Folks are Friendly in Fossil

By Larry Rea –

Hyatt House B&B

What’s to see and do in Fossil? My friend and I were about to find out. With a goal of spending at least one night in each of Oregon’s 36 county seats, Fossil was our destination in Wheeler County.  .

On this near record hot summer day, we chose Oregon Route 218, which starts in the ghost town of Shaniko (Wasco County) and ends 46 miles later at the intersection of Oregon Route 19 in Fossil. As we crossed the John Day River, the temperature was 99-degrees Fahrenheit. The gauge climbed to 129 degrees as we reached the summit.

As we descended into Cottonwood Creek Canyon and into Fossil, the temperature bottomed out at 109 degrees (a little below the record of 111 degrees set in July 2003). With an elevation of 2,654 feet, there was hope for a cool evening, as Fossil’s weather records indicate it can freeze any night of the year.

Fossil is located at the confluence of the Butte and Cottonwood creeks. Its population is listed on the 2010 census as 473 people, but it is reported to have declined slightly since then.

Western Swallowtail (Papilio rutulus) Butterfly (S) wimby papilio is Latin for butterfly. 

We found our Bed and Breakfast , the Hyatt House, to be a delightful two-story home well-shaded by trees that shielded us from the afternoon heat. Our hostess greeted us, showed us to our rooms, and pointed out some of the sights. In addition to the County Courthouse, where folks were setting up for an annual bluegrass festival, there was the restaurant and the grocery store should we want to “fix our own supper.”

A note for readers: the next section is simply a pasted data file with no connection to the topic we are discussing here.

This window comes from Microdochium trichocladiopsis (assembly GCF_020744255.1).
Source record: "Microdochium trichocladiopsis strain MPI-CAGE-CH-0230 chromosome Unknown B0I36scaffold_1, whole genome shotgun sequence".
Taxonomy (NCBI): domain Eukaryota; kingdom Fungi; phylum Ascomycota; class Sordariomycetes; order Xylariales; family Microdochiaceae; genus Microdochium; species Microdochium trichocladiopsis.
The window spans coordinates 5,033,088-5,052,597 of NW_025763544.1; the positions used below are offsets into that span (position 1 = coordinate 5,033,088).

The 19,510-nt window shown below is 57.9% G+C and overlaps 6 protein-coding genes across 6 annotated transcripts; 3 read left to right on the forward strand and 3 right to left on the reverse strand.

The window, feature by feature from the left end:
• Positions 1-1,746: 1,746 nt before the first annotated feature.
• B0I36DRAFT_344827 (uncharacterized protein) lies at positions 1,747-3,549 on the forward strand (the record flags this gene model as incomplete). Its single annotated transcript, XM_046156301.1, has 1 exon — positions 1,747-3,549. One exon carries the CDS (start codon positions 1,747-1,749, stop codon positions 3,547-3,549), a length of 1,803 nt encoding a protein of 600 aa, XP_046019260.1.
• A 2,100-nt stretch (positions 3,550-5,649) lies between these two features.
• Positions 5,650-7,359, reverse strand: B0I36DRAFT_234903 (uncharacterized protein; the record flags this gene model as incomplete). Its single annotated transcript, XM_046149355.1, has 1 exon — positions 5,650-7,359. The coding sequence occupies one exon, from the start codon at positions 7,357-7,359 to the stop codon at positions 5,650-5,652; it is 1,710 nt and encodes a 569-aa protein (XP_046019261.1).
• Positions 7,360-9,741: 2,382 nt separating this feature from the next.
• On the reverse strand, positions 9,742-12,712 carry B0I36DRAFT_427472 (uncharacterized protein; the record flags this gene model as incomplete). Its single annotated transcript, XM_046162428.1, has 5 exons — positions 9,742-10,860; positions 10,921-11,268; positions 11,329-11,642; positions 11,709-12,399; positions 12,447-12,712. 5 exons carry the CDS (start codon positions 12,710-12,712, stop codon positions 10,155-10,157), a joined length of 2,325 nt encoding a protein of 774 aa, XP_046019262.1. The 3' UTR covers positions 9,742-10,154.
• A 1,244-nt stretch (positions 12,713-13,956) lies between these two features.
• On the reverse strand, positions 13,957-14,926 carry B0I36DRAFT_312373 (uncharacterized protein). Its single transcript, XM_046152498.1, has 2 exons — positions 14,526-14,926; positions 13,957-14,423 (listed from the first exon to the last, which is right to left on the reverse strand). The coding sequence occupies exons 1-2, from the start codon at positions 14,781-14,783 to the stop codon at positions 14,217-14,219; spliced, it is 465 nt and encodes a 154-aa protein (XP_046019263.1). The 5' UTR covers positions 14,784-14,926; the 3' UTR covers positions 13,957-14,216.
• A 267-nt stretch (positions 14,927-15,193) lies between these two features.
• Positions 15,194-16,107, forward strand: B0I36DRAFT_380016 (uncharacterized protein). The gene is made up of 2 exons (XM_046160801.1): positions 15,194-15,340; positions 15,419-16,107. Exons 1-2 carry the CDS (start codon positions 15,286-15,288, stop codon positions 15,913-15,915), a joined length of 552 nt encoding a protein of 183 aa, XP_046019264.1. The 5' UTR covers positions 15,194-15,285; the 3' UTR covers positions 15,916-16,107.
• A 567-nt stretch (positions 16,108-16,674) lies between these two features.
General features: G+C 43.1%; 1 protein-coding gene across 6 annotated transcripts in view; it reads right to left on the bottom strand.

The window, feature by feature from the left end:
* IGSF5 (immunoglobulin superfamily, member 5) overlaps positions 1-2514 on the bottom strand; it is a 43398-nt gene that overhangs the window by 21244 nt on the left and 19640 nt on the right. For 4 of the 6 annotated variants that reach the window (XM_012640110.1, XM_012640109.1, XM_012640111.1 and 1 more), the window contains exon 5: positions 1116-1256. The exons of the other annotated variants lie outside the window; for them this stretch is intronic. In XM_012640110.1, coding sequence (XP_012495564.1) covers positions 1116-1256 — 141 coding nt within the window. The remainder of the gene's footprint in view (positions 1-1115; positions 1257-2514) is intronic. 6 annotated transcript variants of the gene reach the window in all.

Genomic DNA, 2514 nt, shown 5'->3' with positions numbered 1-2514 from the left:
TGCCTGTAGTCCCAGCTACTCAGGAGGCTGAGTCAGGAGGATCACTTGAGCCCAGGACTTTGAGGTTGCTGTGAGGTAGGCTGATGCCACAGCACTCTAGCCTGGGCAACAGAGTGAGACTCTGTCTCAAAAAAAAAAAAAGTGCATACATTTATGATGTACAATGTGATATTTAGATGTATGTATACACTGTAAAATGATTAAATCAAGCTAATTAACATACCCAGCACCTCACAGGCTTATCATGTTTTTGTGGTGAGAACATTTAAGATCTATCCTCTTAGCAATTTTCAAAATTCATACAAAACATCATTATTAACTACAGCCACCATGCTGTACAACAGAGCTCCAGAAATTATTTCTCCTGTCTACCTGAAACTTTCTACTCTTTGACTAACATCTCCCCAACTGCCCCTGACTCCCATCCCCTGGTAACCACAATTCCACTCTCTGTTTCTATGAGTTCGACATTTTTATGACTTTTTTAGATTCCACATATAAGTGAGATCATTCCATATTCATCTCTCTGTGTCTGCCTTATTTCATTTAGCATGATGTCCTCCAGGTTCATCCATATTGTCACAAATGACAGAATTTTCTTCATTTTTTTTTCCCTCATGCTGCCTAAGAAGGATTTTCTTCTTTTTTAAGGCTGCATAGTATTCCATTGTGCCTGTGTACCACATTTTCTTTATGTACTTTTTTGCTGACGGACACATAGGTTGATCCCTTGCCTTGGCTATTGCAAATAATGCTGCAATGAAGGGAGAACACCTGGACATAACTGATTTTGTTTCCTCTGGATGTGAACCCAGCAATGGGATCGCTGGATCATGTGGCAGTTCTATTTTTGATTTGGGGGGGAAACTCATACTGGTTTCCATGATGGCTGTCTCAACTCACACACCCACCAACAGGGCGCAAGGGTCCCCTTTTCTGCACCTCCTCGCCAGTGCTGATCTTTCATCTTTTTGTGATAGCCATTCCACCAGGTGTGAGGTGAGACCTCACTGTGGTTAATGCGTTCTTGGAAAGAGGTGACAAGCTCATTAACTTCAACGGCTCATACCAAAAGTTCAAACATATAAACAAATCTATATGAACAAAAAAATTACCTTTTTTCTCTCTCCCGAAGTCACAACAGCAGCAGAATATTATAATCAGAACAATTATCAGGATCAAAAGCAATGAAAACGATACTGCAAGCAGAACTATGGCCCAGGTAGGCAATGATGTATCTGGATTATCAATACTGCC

We walked the few blocks to the store and sat on a bench in the shade of the canopy. Folks stopped by to chat about the weather and their day. Later, it was back to the B&B, where we sat on the veranda and watched magnificent swallowtail butterflies joust in the yard.

The clip-clop of horses’ hooves announced the arrival of cowboys . . . twirling lassos as they rode . . . perhaps practicing for the rodeo coming the second weekend in August. Later in the cool evening mule deer would be roaming the streets. After dark, we heard the cry of coyotes foraging nearby.

The next morning, we joined our fellow travelers at breakfast and shared adventure stories We decided to skip fossil digging and instead bid farewell to the friendly folks of Fossil to continue our journey to the next county seat.

Larry D. Rea

Photo by Larry Rea. You can learn more about his travels at  at

For more about Fossil, visit


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